(Phuong and high school friends in traditional Vietnamese Ao Dai, a traditional clothes for women)
(Phuong and friend on a roadtrip to a village outside of Hanoi)
During the summer, I hang out with my friends a lot. We would go out for karaoke, Vietnamese street food, for a movie or simply just gather at someone’s house.
The last two months in Vietnam was really memorable. There were lots of farewells between me and my family and my friends. A lot of my friends are studying abroad too. Packing to go to college was not enjoyable at all because I have travel 2000 miles away for 9 months with a limited number of kilogram in my suitcase. It was hard saying goodbye to my family, but I was really excited to start college life at Lehigh as well.
Q: What do you miss about Vietnam?
A: I miss the people the most: my parents, my brother, my family and my friends. Some people miss the food; I do miss Vietnamese street food sometimes. But I’ve been to Philly, NYC and Boston had some Vietnamese food in China Town. My beloved people back home can’t be replaced so I think I miss them the most.
(Phuong and her family)
Q: If someone was going to visit your country, what would you tell them to do there?
A: I would take them to several special places of my hometown Hanoi:
- The Ho Chi Minh Mausoleum: the place where Vietminh leader Ho Chi Minh read the Declaration of Independence Of Vietnam.
- Temple of Literature: the first national university of Vietnam
- The One Pillar Pagoda: a famous historic Buddhist temple
- Van Phuc silk village: The village has been much well known for its traditional sericulture, weaving, and silk products. What is special is that the silk is made by very simple looms, which is the genuinely traditional Vietnamese way of making silk. I actually bring a lot of silk products with me from Van Phuc village to give my friends and professors in the States.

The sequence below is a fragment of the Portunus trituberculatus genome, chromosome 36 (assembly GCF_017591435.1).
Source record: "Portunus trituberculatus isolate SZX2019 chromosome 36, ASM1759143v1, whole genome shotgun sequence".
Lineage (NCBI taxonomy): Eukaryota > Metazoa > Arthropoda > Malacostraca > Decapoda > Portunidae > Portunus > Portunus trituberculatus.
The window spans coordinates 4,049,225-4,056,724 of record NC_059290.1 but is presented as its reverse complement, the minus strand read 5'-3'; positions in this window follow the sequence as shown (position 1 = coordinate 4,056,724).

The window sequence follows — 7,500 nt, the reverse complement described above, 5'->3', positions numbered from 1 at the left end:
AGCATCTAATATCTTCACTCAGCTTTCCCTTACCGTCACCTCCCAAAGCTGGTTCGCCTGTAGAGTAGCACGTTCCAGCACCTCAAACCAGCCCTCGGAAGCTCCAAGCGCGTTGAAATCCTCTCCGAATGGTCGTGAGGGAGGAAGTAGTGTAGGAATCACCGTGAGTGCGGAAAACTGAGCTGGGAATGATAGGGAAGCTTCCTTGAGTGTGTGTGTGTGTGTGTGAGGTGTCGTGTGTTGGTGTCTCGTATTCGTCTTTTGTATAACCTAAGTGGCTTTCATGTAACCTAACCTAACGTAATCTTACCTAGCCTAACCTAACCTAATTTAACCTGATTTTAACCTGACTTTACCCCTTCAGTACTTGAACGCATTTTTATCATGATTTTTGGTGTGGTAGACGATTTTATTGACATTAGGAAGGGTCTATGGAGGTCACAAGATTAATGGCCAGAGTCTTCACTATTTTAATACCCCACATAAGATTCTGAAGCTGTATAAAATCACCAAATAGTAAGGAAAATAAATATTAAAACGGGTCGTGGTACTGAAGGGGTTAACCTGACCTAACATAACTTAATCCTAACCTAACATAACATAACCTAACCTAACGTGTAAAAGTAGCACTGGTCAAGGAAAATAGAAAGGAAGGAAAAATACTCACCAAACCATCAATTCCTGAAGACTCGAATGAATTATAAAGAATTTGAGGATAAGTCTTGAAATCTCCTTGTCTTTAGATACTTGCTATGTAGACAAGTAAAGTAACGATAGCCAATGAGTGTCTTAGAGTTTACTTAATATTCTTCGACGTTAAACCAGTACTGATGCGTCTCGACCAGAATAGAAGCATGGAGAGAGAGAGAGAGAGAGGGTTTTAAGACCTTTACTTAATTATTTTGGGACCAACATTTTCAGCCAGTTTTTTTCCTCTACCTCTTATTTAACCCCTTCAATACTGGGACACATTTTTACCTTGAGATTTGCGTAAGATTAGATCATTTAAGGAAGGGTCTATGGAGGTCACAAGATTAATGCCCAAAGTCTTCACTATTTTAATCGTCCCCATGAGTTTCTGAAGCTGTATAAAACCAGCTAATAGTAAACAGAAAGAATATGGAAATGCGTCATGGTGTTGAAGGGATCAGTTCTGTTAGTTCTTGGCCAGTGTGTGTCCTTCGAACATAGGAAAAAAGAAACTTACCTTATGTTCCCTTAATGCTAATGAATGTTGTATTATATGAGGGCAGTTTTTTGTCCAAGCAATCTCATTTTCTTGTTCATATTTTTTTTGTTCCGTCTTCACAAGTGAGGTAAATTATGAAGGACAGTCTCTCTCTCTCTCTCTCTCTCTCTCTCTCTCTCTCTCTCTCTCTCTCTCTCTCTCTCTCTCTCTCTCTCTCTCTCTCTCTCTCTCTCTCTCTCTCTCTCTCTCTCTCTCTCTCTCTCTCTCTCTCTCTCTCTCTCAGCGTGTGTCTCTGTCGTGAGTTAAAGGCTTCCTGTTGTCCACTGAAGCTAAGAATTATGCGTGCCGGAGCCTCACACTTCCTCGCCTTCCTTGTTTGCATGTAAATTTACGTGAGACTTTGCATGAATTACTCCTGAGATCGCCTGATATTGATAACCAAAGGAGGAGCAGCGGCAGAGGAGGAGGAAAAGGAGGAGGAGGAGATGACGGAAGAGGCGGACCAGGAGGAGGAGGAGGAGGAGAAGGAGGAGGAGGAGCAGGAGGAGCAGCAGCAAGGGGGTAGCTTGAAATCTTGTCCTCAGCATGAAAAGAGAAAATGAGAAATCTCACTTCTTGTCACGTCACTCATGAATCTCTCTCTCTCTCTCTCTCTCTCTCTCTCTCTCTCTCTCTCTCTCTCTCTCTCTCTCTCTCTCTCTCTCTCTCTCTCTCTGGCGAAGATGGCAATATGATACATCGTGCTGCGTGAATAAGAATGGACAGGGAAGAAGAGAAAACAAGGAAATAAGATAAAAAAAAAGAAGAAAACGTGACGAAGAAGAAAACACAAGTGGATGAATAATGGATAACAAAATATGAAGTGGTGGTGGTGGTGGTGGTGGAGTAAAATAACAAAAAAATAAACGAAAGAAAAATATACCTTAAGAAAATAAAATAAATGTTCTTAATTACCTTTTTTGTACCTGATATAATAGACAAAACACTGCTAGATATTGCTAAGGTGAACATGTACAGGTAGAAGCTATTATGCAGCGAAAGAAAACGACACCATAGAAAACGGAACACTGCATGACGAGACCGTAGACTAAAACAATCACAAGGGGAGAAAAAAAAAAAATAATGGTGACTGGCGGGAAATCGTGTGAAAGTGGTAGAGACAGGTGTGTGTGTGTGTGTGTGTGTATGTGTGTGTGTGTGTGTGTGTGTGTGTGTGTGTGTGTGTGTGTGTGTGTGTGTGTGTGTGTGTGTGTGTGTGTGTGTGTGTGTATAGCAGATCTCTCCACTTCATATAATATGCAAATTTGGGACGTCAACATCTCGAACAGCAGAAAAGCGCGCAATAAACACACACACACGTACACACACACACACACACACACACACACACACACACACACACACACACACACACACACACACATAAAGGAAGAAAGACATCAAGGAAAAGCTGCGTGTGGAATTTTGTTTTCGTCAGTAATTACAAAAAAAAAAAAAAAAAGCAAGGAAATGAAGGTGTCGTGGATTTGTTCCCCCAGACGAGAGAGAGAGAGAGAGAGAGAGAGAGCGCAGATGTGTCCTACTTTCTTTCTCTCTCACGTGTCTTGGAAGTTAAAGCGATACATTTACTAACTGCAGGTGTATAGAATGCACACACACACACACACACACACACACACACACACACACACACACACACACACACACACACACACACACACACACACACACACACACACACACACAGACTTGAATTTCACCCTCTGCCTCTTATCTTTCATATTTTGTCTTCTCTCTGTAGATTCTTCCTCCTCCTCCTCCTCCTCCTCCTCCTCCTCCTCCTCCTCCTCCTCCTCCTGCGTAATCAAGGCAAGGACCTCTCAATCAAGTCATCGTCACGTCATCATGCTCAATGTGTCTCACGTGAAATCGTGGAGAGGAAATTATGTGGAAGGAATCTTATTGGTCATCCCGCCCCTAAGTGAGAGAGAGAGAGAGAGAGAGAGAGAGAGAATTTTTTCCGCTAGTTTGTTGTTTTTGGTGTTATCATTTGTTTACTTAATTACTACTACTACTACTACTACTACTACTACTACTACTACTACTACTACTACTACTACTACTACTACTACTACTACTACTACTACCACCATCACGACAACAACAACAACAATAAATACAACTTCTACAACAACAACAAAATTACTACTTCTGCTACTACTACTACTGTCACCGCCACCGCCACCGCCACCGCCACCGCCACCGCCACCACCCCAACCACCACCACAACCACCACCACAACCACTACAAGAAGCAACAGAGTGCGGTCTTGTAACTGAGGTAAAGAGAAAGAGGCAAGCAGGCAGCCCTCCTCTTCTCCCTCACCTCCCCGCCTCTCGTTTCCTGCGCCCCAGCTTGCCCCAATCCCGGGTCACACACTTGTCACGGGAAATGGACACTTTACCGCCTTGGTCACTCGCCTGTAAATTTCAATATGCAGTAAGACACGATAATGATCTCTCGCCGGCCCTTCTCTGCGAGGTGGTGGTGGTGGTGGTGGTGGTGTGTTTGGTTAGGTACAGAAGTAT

Photo source: Wikipedia
I would also take them to eat some traditional food:
- Vietnamese Pho: http://placetoeat.files.wordpress.com/2012/02/pho-vietnam.jpg
- Banh cuon: http://farm5.static.flickr.com/4013/4209845075_1ffa30a61e_o.jpg
- Cha Ca: http://www.vietnamonline.com/js/ckfinder/userfiles/images/Cha%20ca.jpg
- Vietnamese Bread: http://foodlab.tv/wp-content/uploads/2012/10/banh-mi.jpg
Q: What do you like about American culture?
A: Everyone is so friendly and open-minded. It’s always easy to make friends and people are always willing to help!
Q: Did you join any activities being held by ISS and what was your impression?
A:I took part in a lot of activities of ISS and I love all of them. The ISS is doing a great job in helping and connecting International students at Lehigh University. I actually work in Study Abroad Office so I have the chance to talk and meet with the staff a lot. Bonnie is always helpful and willing to help. Jeanne is always cheerful and smiley. Mr. Wang is really friendly and always says good morning whenever he walks pass by me. Starting this January I’m gonna be part of the International bazaar committee so I’m really excited.
(Phuong and Vietnamese students during Flag Parade)
Q: Is there anything else you would like everyone to know?
A: I believe that I will be able to contribute for Lehigh Community the best of my ability. Every time I have to introduce myself, I do not hesitate to proudly and loudly say: I’m Phuong, an international student from Hanoi, Vietnam. Everyone was surprised and asked me how long would it take to get here. 22 hours are long, but not as long and as winding as the path I had to take to apply to college in the States. I have never been out of Asian before; but I am really eager to improve myself day by day, to learn all the changes, the culture differences, and to meet lots of new friends. I want to make people go “wow”, but not because of the 8231-mile-trip I had taken, but for all the little stories about Vietnam. I would tell my American friends about all the beautiful places that they surely want to visit, about the street food of Vietnam during our picnic lunch, and how excited I am to be here at Lehigh after I’ve watched million of pictures and video about Lehigh on the Internet. Fitting in the new culture is important, but understanding it and sharing the differences are even more important.